Welcome to London Civic Watch

"Ever wonder if City Council is as contentious and chaotic as it is sometimes portrayed? Here you can get a progressive perspective on some of the issues from someone who spent four years in the trenches. Totally unbiased, though! Feel free to comment but keep it respectful, just like they do at council."

Thursday, February 25, 2010

New development charges implemented

Last night we held a special meeting of the Planning Committee necessitated by the fact that we had lost a meeting week as a result of Family Day. Among the items of interest was Item 4 which provides an update on building activity within the city. I was particularly interested in the numbers since they would be the first test of the impact of the new development charges.

You may recall that council received dire warnings from the Home Builders Association about how the $6000 increase in the development charges that had been approved by council in August 2009 would cripple the industry and lead to massive job losses in the building trades. At that time, despite the concerns that many of us had about delaying the implementation of the increase to the detriment of the residential taxpayer, we agreed to hold off until January 1st. Predictably, in late fall the request was for a “phase in” over the following year, a move which would have cost the taxpayers a further $3.5 M.

Although the request was championed by some of council, fortunately cooler heads prevailed. The new development charges were implemented beginning January 1st.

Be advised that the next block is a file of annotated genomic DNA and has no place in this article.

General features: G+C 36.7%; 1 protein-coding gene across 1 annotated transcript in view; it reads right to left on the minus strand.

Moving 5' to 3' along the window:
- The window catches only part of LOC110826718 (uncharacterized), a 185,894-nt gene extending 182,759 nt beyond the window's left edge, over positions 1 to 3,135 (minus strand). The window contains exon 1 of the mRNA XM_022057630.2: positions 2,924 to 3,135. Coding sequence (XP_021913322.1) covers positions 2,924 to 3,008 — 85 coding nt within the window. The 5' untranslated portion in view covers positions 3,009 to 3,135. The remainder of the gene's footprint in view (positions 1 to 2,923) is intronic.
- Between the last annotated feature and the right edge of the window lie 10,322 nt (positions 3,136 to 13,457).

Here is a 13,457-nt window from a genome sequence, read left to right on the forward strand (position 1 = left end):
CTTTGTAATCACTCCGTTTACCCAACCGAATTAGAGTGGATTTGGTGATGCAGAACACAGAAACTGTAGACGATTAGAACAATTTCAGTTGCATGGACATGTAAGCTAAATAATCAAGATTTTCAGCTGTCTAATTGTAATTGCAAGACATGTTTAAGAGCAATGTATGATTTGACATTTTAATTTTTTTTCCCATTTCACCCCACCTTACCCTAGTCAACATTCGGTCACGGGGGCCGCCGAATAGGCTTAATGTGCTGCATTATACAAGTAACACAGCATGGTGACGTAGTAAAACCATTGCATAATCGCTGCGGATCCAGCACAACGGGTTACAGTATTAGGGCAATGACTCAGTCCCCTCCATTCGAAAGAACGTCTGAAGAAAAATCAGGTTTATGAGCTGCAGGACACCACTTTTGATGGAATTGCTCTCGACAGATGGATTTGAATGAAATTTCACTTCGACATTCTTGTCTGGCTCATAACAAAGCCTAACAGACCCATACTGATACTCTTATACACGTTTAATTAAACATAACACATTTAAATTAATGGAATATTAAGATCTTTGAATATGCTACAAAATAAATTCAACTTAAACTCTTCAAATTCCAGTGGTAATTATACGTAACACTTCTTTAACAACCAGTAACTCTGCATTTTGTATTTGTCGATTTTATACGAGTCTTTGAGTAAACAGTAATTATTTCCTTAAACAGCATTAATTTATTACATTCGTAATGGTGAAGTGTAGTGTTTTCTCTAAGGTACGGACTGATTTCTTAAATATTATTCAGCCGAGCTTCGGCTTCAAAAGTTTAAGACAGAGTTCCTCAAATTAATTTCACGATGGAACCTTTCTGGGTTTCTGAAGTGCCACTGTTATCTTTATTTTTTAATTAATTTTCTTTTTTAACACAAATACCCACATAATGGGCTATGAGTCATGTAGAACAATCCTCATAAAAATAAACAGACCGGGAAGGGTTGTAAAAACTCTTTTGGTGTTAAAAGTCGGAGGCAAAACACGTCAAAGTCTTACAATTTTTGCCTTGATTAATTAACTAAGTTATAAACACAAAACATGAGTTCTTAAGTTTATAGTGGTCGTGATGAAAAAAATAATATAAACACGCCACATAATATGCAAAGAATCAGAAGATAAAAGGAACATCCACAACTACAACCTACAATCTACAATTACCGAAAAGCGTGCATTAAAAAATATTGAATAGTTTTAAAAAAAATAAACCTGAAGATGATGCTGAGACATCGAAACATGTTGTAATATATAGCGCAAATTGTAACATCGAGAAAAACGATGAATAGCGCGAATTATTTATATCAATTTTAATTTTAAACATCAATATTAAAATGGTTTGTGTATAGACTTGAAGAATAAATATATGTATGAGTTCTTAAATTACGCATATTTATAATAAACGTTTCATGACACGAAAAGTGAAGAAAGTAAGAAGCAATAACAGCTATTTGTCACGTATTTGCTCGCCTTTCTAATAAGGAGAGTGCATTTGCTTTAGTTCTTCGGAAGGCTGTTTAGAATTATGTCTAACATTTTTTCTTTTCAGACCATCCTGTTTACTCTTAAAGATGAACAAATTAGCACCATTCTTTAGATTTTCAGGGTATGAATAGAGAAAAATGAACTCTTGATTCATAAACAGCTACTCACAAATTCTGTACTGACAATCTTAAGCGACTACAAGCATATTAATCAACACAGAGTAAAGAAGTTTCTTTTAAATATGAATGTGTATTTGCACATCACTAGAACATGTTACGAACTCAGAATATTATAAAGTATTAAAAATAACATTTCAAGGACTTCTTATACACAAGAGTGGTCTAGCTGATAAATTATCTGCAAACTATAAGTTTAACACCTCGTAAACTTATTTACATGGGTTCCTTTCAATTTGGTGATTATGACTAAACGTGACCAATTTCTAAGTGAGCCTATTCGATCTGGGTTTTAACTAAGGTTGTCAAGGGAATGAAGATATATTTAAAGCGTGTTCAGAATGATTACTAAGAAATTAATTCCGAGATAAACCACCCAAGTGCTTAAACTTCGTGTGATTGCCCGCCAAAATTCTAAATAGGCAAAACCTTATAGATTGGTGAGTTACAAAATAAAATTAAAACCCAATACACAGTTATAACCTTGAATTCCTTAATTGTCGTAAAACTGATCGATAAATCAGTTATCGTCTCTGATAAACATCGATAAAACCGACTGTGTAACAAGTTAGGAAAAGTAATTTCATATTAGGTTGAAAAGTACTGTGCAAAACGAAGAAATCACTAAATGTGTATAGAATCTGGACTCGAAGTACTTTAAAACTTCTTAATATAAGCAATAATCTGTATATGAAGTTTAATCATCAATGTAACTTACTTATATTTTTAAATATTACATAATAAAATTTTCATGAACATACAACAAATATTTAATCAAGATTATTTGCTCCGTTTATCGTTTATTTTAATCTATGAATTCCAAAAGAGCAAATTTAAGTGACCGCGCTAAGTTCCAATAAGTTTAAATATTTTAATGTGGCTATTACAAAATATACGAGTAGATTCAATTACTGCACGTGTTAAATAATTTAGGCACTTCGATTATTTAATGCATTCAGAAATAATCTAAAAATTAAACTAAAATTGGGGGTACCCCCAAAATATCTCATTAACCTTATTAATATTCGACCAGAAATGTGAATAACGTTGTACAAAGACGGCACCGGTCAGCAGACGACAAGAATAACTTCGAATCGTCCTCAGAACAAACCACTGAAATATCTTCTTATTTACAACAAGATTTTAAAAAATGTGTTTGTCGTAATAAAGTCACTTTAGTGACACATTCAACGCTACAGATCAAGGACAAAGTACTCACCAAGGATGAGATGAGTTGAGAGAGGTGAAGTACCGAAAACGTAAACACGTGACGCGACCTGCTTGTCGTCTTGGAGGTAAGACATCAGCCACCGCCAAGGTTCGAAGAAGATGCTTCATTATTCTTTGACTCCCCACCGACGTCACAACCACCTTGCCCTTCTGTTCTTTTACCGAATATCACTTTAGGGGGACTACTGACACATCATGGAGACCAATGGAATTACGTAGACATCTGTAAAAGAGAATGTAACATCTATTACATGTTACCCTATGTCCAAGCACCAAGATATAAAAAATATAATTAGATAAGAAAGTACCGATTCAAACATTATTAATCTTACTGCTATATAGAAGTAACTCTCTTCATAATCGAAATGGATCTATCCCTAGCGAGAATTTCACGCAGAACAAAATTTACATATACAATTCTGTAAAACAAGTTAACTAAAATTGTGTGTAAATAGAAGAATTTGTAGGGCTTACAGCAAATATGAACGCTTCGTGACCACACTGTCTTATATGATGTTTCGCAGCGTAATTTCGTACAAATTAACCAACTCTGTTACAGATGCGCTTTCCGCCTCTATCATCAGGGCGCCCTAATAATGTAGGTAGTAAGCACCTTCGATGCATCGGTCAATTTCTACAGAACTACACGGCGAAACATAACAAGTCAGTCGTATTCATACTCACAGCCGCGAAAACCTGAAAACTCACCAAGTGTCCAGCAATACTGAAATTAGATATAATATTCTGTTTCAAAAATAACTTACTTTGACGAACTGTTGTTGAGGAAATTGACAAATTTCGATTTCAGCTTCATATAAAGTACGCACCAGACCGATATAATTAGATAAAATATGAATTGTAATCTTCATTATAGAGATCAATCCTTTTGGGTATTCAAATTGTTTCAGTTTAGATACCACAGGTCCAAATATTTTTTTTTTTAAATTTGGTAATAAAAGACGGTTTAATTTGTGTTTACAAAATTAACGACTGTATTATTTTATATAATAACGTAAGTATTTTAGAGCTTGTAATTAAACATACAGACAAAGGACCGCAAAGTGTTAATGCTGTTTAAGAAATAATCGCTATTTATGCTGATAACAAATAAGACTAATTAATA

And what was the result? I am happy to report that the number of building permits issued in January 2010 was more than double that of the preceding year, increasing from 153 in January 2009 to 330 in 2010. The increase was particularly pronounced for single family detached households, the area of greatest concern. In 2009, 23 such permits with a value of $7,957,000 were issued while this January there were 128 with an estimated value of $25,842,950! Clearly, the new charges were not the deterrent they were touted to be.
It was important to hold firm on this issue. We are in tough economic times and we cannot expect the residential taxpayer to subsidize the development industry. Every time we waive a charge or a fee, the city’s revenues are decreased. That means that either we have to tax the homeowner and residential tenants more or we have to cut back services. Neither are acceptable. We need everyone to pay his or her fair share.

No comments: